Consider how Aristotle saw money. According to him, it is defined by three functions: it is a unit of account, a store of value and a medium of exchange.

Money as a unit of account

Central banks tell us that few prices in the world are expressed in gold, Bitcoin or cryptocurrency in the broadest sense of the term. A champion of cryptocurrency might respond that more Bitcoin is issued in value and used each day than there are Gibraltar pounds in circulation, even though they are recognized as an official currency in their country. A champion of gold might argue the same thing even more easily, as the 171,000 tonnes of the precious metal at humanity’s disposal are worth more than 7 trillion US dollars, and gold trading represents nearly $100 billion changing hands every day on the London and New York Stock Exchanges (…) Read the full article here.


Comparison between currency and gold-backed stablecoins
  1. On the whole, gold and today’s currencies display similar short-term volatility. This level of volatility (low) is excellent when compared, for example, with cryptocurrencies and the currencies of problem countries.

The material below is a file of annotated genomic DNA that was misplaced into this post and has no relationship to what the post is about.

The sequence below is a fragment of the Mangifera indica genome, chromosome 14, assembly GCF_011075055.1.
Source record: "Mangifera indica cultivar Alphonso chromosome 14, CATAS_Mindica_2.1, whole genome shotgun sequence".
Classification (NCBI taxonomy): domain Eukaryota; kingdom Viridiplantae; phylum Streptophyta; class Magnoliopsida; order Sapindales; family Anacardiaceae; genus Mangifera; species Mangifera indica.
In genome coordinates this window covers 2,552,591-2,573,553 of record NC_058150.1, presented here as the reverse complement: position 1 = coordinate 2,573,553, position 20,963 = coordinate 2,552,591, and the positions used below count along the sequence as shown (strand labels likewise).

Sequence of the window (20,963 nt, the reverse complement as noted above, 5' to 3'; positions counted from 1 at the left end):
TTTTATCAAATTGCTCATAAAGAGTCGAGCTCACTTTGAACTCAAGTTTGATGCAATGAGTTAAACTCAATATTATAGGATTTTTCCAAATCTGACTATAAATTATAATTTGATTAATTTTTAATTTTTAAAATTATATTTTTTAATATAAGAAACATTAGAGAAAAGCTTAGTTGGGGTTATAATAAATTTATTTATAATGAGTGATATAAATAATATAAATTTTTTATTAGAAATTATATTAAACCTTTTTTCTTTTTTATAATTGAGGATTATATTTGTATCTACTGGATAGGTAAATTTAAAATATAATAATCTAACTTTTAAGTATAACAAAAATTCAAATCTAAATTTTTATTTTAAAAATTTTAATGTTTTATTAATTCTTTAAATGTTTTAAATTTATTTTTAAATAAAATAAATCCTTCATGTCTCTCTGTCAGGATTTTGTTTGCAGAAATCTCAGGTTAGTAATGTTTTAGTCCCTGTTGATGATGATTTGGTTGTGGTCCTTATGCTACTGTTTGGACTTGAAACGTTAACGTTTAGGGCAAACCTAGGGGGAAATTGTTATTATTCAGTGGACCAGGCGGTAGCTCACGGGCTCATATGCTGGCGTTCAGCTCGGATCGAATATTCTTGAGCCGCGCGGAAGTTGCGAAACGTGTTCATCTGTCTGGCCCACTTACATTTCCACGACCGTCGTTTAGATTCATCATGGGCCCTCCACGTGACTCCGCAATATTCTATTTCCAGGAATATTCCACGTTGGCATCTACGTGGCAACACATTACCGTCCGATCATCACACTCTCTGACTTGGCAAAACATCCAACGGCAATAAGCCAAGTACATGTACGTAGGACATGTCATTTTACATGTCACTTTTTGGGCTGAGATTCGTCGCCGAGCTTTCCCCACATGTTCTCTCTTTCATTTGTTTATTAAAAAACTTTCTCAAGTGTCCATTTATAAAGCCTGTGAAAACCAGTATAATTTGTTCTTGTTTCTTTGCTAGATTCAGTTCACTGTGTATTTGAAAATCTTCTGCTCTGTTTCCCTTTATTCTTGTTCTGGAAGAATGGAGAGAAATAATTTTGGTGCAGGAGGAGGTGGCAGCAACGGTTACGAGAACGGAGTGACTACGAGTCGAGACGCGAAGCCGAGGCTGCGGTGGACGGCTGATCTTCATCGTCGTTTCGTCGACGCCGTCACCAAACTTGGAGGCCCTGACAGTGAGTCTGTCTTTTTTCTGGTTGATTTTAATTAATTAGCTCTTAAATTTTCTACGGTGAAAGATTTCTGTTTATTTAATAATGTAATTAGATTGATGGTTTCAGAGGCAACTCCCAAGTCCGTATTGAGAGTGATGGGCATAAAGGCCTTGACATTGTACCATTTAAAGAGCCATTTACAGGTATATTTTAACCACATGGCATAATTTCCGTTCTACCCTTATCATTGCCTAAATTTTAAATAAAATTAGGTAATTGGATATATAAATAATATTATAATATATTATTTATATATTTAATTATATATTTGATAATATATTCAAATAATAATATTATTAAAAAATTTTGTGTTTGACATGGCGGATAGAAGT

2. Like with gold, today’s currencies are not protected against developments which could send them soaring or plummeting. Just look at the euro in 2011, the Swiss franc in 2015 and the pound sterling ever since the Brexit referendum. Even the dollar is not immune to this volatility, which in its case is often caused by new budget and trade policies.
  3. Over the long term, fiat currencies lose significant value due to inflation. For its part, gold remains stable over 30 year cycles. The French philosopher Voltaire already had an opinion on the subject back in 1729: “Paper money, based solely on confidence in the government printing, eventually returns to its intrinsic value — zero”.
  4. It was recently proved that stablecoin operators did not offer complete cover and, as a result, used that difference as a margin to finance their business. This is a fundamental point because, without a status as a lending institution, this practice is perfectly illegal, especially when the exact opposite — and therefore misleading — information is provided on the institution’s website. Beware: if this principle were pushed just a little further (low cover with a minor fractional counterpart), it might look something like a Ponzi scheme. In the case of the gold VeraOne holds for our users, this cover is complete and certified by audits.